Our nation's labor market added 114,000 nonfarm payroll jobs in September, while the unemployment rate dropped to 7.8 percent, its lowest level since January 2009. Additionally, 86,000 more Americans found jobs in July and August than had been previously reported.
The significant drop in the jobless rate was driven by people going back to work, not leaving the labor force. We saw unemployment drop for every group across the board last month. The fastest-growing group of new hires was young people ages 20 to 24 -- a very encouraging sign for our country's future.
Overall, the monthly drop in the unemployment rate is part of a larger trend that has seen the jobless rate fall by 1.2 percent over the last year.
As many more Americans found work in September, we're also seeing other indications of a strengthening labor market and a quickening recovery. New Unemployment Insurance claims are down to pre-recession levels, consumer confidence is near a five-year high, and the number of people laid off last month was at the lowest level ever reported.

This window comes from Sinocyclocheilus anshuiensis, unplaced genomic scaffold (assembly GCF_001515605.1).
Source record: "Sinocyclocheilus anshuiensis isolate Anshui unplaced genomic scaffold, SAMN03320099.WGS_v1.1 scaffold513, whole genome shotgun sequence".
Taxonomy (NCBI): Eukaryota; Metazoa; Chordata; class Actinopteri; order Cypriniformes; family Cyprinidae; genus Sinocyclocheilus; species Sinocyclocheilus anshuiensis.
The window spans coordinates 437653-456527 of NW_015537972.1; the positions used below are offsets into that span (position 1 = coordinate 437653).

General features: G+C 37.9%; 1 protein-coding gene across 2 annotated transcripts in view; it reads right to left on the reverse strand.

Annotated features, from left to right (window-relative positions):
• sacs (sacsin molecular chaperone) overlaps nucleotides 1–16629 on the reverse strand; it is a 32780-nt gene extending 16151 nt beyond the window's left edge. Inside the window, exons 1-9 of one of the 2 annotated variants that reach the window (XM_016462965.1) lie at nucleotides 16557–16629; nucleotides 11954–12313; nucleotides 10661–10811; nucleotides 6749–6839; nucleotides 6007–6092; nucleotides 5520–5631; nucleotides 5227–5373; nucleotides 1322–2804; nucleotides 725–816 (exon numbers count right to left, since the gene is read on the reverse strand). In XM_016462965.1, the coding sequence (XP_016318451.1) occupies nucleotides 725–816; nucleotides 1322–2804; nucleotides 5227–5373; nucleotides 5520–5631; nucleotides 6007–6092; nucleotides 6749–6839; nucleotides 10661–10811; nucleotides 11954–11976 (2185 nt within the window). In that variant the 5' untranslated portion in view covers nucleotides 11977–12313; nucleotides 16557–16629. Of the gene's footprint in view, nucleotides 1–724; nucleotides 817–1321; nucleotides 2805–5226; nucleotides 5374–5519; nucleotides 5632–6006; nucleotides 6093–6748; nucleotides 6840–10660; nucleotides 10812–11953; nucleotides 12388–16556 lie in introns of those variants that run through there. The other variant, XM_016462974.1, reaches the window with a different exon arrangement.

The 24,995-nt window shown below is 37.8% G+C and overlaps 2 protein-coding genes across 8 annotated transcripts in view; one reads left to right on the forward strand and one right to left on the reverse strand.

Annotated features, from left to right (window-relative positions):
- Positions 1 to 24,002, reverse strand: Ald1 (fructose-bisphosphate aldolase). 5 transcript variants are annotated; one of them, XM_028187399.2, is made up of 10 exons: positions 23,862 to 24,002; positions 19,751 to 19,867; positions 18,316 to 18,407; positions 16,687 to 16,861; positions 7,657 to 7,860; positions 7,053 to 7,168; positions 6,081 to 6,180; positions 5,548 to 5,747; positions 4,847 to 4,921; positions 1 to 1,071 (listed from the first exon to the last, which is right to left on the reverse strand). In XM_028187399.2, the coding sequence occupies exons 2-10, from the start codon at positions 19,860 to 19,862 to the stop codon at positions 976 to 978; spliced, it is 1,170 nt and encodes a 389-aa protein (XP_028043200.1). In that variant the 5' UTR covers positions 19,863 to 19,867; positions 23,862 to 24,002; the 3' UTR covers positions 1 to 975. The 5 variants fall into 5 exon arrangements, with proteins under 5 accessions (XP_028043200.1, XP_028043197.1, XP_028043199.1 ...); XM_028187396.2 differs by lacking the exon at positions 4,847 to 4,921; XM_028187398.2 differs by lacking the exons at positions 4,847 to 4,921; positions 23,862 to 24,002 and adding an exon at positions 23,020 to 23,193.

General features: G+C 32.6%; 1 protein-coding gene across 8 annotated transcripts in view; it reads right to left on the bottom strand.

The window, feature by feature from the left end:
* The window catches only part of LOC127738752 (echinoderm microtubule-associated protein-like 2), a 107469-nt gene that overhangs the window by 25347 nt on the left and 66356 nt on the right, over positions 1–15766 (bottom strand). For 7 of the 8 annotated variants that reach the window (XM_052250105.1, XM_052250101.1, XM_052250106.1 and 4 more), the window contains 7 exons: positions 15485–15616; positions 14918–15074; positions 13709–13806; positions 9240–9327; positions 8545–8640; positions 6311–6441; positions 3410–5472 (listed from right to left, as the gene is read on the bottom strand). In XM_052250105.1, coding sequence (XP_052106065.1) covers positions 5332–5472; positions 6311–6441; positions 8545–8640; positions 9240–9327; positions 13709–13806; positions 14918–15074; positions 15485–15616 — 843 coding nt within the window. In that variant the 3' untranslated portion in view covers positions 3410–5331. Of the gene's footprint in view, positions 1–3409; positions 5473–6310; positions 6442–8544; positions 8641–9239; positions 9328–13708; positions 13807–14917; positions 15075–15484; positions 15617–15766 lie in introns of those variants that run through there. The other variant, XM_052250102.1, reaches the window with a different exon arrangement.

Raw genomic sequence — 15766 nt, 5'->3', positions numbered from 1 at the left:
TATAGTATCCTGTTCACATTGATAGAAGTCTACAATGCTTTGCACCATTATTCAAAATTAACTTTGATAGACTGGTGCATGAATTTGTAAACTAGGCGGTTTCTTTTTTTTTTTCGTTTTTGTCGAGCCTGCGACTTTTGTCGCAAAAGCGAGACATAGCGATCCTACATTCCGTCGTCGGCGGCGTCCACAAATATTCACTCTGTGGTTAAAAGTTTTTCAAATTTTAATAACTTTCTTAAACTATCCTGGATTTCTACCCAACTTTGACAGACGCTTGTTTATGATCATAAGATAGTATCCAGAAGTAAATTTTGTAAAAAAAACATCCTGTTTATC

I'm encouraged by September's growth. It comes even as the worst drought in 25 years placed heavy burdens on our farmers, and Hurricane Isaac disrupted oil and gas production in the Gulf. We've reversed course and achieved a level of stability hard to imagine when the economic crisis began in December 2007.
New preliminary data from the Bureau of Labor Statistics show that we've now added nearly 5.2 million private sector jobs over 31 straight months of job growth. That's a striking contrast to the nearly 800,000 jobs a month we were losing at the end of the previous administration. The unemployment rate today is as low as it has been since any time President Obama has been in office.
President Obama's economic policies are working. It is remarkable to consider the progress we've made despite the relative absence of bipartisan cooperation in Congress. If more lawmakers show a willingness to work across the aisle in the future, I'm confident we can accelerate these gains even more rapidly. The key to our future job growth is to keep tax cuts in place for small businesses and middle-class families, and to make smart investments in infrastructure, energy and job training. That's how we'll build a sustained recovery and create an economy that's truly built to last for the middle class.